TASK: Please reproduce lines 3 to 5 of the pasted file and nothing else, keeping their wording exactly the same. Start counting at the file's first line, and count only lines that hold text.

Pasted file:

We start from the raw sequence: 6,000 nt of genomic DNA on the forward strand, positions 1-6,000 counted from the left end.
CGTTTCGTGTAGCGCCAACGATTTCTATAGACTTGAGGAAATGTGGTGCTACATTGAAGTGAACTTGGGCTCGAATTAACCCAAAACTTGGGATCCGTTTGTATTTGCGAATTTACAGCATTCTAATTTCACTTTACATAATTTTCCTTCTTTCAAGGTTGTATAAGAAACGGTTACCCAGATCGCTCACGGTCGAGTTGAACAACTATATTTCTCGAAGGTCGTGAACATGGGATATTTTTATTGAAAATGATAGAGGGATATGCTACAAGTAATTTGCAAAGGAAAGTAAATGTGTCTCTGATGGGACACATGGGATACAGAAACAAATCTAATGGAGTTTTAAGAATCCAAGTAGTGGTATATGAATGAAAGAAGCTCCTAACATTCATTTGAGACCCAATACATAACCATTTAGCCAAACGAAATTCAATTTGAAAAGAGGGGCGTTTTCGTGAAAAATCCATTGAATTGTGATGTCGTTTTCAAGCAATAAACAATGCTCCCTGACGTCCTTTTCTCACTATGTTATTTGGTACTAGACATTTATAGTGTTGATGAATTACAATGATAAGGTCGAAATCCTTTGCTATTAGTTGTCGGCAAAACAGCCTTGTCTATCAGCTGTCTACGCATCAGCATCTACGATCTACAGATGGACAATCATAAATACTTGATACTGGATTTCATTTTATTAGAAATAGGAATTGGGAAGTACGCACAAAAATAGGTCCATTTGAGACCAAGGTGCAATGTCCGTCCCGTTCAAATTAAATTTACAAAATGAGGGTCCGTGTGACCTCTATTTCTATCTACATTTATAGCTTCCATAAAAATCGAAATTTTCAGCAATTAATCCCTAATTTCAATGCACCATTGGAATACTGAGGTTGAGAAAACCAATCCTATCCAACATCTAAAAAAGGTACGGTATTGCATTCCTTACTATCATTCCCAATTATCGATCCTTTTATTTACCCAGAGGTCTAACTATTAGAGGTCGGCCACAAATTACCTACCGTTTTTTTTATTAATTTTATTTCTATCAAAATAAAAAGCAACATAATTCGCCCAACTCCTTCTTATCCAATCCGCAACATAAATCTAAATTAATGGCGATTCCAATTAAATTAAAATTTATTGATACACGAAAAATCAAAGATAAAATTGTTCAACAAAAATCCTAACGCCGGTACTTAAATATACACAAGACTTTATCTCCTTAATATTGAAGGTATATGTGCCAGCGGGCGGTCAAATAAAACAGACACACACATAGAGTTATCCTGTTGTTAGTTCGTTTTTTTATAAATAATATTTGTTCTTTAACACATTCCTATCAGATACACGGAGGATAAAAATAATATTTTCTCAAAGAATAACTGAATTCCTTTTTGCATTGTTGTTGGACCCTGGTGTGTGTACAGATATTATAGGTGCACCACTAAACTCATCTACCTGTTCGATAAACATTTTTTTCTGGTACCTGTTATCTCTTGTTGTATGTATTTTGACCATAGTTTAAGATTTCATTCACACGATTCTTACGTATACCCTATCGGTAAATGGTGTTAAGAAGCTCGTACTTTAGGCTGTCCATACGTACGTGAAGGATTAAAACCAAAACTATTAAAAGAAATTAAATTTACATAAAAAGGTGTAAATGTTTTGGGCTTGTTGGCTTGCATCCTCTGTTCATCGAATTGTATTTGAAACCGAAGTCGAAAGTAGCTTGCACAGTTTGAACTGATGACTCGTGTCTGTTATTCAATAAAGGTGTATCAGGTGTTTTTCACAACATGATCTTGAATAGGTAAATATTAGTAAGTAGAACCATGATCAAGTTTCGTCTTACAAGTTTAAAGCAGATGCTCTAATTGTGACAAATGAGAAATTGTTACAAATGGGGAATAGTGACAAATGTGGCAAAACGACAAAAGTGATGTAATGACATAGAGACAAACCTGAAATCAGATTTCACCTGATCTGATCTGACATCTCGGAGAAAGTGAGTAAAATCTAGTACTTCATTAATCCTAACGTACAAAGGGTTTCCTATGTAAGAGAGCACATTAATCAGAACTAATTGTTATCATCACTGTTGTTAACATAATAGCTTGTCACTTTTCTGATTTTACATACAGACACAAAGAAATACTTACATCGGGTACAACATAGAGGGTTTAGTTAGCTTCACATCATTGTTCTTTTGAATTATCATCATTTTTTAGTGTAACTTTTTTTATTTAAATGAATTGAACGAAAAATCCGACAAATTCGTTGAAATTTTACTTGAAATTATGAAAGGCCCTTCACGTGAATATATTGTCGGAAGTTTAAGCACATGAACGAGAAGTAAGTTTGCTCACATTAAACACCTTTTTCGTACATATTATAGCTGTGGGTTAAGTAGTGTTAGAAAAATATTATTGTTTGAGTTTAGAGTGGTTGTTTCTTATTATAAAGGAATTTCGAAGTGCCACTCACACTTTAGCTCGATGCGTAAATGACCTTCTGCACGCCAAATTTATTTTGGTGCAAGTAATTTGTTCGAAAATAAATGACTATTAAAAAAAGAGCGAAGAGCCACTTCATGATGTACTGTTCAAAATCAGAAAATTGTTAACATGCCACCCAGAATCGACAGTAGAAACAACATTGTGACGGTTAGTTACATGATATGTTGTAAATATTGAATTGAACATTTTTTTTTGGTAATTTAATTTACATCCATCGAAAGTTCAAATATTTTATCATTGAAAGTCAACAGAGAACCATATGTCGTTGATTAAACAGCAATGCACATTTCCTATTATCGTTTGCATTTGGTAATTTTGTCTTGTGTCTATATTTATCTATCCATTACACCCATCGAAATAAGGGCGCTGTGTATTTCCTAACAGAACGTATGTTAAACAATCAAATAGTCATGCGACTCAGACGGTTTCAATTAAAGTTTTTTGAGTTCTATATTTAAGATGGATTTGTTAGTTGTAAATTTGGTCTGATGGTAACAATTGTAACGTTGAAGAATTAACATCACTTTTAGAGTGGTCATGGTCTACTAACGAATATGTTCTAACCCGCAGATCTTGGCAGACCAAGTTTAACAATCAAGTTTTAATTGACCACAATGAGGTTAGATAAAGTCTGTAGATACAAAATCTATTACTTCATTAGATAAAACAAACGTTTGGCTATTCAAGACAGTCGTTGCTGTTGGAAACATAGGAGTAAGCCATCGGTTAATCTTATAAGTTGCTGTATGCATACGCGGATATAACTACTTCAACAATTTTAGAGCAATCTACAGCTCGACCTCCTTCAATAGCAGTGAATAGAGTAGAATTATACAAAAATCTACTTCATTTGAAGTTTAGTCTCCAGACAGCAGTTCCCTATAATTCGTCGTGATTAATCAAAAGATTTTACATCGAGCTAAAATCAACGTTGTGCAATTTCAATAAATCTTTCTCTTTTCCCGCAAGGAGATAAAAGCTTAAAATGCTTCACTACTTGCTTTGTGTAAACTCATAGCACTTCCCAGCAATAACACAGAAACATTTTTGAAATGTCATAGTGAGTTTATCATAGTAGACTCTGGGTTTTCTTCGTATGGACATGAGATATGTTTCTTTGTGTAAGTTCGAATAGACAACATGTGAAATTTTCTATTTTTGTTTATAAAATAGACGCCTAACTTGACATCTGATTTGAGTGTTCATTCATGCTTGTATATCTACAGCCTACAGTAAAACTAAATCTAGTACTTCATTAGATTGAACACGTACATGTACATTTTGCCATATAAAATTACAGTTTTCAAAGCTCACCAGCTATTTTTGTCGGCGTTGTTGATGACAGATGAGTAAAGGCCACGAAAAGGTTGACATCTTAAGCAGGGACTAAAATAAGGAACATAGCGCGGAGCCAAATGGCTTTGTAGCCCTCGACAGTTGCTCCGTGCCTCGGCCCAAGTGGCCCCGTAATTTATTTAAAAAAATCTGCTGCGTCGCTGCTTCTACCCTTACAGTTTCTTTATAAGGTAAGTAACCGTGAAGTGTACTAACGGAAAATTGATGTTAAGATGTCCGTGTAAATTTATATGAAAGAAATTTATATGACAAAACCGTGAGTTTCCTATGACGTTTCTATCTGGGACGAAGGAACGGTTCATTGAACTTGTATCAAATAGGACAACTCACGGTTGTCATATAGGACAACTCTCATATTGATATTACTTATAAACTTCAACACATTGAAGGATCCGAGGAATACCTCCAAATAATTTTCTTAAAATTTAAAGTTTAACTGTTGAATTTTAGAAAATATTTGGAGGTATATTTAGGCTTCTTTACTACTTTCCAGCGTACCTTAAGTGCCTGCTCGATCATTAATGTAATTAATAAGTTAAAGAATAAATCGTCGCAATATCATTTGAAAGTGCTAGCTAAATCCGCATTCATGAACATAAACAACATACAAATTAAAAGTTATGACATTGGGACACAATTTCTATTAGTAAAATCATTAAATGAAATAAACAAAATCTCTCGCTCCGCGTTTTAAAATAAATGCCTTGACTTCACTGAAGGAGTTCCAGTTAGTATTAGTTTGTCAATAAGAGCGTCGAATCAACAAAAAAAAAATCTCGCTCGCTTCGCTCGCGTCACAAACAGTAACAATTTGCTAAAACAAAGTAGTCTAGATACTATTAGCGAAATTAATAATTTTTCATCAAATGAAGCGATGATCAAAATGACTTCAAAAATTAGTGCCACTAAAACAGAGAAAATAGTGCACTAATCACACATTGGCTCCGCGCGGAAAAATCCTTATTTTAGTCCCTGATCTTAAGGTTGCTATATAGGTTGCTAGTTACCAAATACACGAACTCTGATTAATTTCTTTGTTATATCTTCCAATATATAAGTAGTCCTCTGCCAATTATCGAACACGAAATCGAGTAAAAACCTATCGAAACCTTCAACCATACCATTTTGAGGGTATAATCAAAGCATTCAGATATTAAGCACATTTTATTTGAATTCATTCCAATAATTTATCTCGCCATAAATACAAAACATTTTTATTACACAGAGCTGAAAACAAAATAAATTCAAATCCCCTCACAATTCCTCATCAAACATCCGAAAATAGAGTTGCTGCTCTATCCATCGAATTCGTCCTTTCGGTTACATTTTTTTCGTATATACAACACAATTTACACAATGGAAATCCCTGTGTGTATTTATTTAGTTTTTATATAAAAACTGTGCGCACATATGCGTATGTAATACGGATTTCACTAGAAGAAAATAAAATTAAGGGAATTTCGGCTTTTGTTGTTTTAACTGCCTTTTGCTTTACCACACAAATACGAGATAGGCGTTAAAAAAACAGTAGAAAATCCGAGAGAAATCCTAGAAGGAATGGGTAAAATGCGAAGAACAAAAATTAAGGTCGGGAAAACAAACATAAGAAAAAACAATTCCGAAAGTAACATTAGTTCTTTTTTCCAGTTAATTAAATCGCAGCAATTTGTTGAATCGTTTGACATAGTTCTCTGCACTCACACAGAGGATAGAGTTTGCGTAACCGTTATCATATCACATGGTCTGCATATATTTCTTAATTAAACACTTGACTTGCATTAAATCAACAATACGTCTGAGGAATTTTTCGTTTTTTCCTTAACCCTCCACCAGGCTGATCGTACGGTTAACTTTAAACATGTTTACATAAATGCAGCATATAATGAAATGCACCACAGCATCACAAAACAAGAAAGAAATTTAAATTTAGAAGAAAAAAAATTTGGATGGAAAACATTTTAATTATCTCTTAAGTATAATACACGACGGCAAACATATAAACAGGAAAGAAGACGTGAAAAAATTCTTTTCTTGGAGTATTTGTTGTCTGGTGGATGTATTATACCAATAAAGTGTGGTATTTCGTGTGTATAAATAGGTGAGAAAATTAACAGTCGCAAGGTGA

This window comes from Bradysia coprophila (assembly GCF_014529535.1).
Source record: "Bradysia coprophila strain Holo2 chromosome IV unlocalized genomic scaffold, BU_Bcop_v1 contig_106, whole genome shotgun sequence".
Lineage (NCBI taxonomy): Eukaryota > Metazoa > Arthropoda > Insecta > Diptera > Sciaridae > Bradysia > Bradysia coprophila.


This window comes from Bradysia coprophila (assembly GCF_014529535.1).
Source record: "Bradysia coprophila strain Holo2 chromosome IV unlocalized genomic scaffold, BU_Bcop_v1 contig_106, whole genome shotgun sequence".
Lineage (NCBI taxonomy): Eukaryota > Metazoa > Arthropoda > Insecta > Diptera > Sciaridae > Bradysia > Bradysia coprophila.